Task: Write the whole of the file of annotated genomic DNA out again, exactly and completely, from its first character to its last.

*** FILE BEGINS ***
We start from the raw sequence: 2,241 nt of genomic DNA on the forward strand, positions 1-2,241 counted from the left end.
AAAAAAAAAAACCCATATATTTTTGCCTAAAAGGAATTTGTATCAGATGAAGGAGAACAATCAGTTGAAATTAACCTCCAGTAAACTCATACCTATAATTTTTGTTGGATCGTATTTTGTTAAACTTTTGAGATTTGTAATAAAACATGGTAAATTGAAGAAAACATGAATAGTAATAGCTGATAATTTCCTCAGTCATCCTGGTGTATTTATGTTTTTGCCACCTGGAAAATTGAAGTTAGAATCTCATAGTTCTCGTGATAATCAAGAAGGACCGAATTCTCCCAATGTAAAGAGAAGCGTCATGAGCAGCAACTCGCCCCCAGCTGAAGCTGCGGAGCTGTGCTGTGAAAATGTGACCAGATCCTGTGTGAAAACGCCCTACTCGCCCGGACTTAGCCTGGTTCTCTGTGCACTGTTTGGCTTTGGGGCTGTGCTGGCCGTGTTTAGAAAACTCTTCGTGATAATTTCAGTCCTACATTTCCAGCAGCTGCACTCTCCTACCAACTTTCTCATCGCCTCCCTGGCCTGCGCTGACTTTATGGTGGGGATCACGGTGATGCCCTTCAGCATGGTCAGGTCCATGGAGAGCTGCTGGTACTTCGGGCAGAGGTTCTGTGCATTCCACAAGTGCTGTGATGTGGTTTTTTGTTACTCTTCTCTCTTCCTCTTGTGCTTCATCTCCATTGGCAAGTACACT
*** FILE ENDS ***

We start from the raw sequence: 2,241 nt of genomic DNA on the forward strand, positions 1-2,241 counted from the left end.
AAAAAAAAAAACCCATATATTTTTGCCTAAAAGGAATTTGTATCAGATGAAGGAGAACAATCAGTTGAAATTAACCTCCAGTAAACTCATACCTATAATTTTTGTTGGATCGTATTTTGTTAAACTTTTGAGATTTGTAATAAAACATGGTAAATTGAAGAAAACATGAATAGTAATAGCTGATAATTTCCTCAGTCATCCTGGTGTATTTATGTTTTTGCCACCTGGAAAATTGAAGTTAGAATCTCATAGTTCTCGTGATAATCAAGAAGGACCGAATTCTCCCAATGTAAAGAGAAGCGTCATGAGCAGCAACTCGCCCCCAGCTGAAGCTGCGGAGCTGTGCTGTGAAAATGTGACCAGATCCTGTGTGAAAACGCCCTACTCGCCCGGACTTAGCCTGGTTCTCTGTGCACTGTTTGGCTTTGGGGCTGTGCTGGCCGTGTTTAGAAAACTCTTCGTGATAATTTCAGTCCTACATTTCCAGCAGCTGCACTCTCCTACCAACTTTCTCATCGCCTCCCTGGCCTGCGCTGACTTTATGGTGGGGATCACGGTGATGCCCTTCAGCATGGTCAGGTCCATGGAGAGCTGCTGGTACTTCGGGCAGAGGTTCTGTGCATTCCACAAGTGCTGTGATGTGGTTTTTTGTTACTCTTCTCTCTTCCTCTTGTGCTTCATCTCCATTGGCAAGTACACT